Arlen Specter: Influential Senator for the Democrats and Republicans
Known for his commentary on international relations and US politics, Rupert Cornwell also contributes obituaries and occasionally even a column for the sports pages. With The Independent since its launch in 1986, he was the paper's first Moscow correspondent - covering the collapse of the Soviet Union – during which time he won two British Press Awards. Previously a foreign correspondent for the Financial Times and Reuters, he has also been a diplomatic correspondent, leader writer and columnist, and has served as Washington bureau editor. In 1983 he published God's Banker, about Roberto Calvi, the Italian banker found hanging from Blackfriars Bridge.
Wednesday 17 October 2012
Maverick" is an overworked word in the political lexicon, but it applies perfectly to Arlen Specter, a giant of the US Senate, a moderate in views if not in manner, who over his three decades on Capitol Hill career would constantly infuriate liberals and conservatives in equal measure. He began his career in public life in 1965 by running – and winning – as a registered Democrat on the Republican ticket for district attorney for the city of Philadelphia. He ended it, to all intents and purposes, in 2009 when, his Pennsylvania seat under dire threat from a far-right challenger, he switched back from the Republicans to the Democrats. This time he was less successful, losing in the Democratic primary to a challenger from the left.
In between Specter made his mark as one of the most powerful minds in the Senate, an influential voice in some of the most contentious issues of his time, from abortion to economic policy. His most influential perch was the Senate Judiciary committee, where his aggressive questioning style, honed as a public prosecutor, played a pivotal role in two of the most controversial Supreme Court nominations of recent times.
In 1987 he helped prevent confirmation of the conservative judge and legal scholar Robert Bork, who had been nominated by Ronald Reagan, in the process enraging many in his own Republican party. Four years later he made amends with his blistering attacks on Anita Hill, whose claims of sexual harassment threatened to derail the nomination of Clarence Thomas, nominated by Reagan's successor, George HW Bush.
At one point in he accused Hill of "flat-out perjury" in her testimony. Thomas was eventually confirmed, but such was the venom of womens' groups that the affair almost cost him re-election to the Senate in 1992. The man himself was typically unrepentant: "I did not ask her one unprofessional question," he told The New York Times in 2004.
The son of Jewish immigrants from Russia, Specter spent his childhood in Kansas. The family's circumstances were modest; his father started out as a peddler before running a scrap metal business during the Second World War in the small town of Russell – birthplace, as it happened, of Robert Dole, the Republican leader in the Senate for much of the time Specter served there.
After the war the Specter family moved to Philadelphia and, armed with a law degree from Yale, the son won a job in the city district attorney's office. His, hard-hitting forensic style was quickly noticed. In 1964 Specter was taken on as a junior counsel for the Warren Commission set up to investigate the assassination of President Kennedy, where he was originator of the "single-bullet" theory – embraced by the Commission – that the same shot, fired by a single gunman, hit both Kennedy and the Texas governor John Connally, who was travelling in the president's limousine.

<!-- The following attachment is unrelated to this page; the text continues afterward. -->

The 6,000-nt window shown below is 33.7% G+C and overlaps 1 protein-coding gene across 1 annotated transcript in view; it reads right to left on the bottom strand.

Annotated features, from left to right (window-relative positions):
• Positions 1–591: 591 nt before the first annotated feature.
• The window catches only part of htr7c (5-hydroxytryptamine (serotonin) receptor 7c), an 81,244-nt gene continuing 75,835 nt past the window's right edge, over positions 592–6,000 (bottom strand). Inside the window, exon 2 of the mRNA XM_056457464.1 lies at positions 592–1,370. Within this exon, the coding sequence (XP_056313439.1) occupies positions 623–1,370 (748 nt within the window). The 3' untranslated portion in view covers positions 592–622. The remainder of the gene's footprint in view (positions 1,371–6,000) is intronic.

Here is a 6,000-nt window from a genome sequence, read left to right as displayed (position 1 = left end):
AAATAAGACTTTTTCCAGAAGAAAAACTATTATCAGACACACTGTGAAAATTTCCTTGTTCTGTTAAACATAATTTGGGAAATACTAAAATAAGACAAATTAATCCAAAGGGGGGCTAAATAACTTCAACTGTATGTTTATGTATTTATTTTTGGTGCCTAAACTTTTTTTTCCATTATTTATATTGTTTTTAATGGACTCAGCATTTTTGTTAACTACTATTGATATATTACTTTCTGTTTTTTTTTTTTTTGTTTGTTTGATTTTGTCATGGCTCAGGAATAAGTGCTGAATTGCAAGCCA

The following year, Specter was elected Philadelphia's DA, a job that is often springboard for a successful political career. In 1980, by now a registered Republican, he won the Senate seat vacated by Richard Schweiker, and soon emerged as a power on the Judiciary Committee.
But although Specter was a centrist – he was an early supporter of stem cell research, and a fervent defender of a woman's right to an abortion, and in 2009 was one of only three Republican Senators to back President Obama's $780bn stimulus bill – he was not one of the meek and gentle variety. Never a person to suffer fools, he often came across as arrogant and brusque. "Snarlin' Arlen" was his nickname on Capitol Hill, and his inability to practice touchy-feely politics, and the mistrust he inspired on both left and right, doomed what scant chances he had in his lone presidential bid, for the 1966 Republican nomination. Specter dropped out before a single primary vote was cast and endorsed Dole, who became the party's nominee.
As the Republicans moved right, Specter became steadily more uncomfortable and isolated. As early as 1995 he was describing Christian conservatives as an extremist fringe, and after his support for the 2009 stimulus his position became untenable.
Facing defeat in his 2010 Republican primary Specter switched sides, briefly providing Obama a filibuster-proof Senate majority of 60 in the 100-seat chamber. Unfortunately, Democratic primary voters preferred the liberal Joe Sestak, and Specter's nine political lives were finally exhausted. He died of cancer, first diagnosed in 2005.
Arlen Specter, politician: born Wichita, Kansas 12 February 1930; District Attorney, Philadelphia 1966-1974; US Senator for Pennsylvania 1981-2011; married 1953 Joan Levy (two sons); died Philadelphia, Pennsylvania 14 October 2012.
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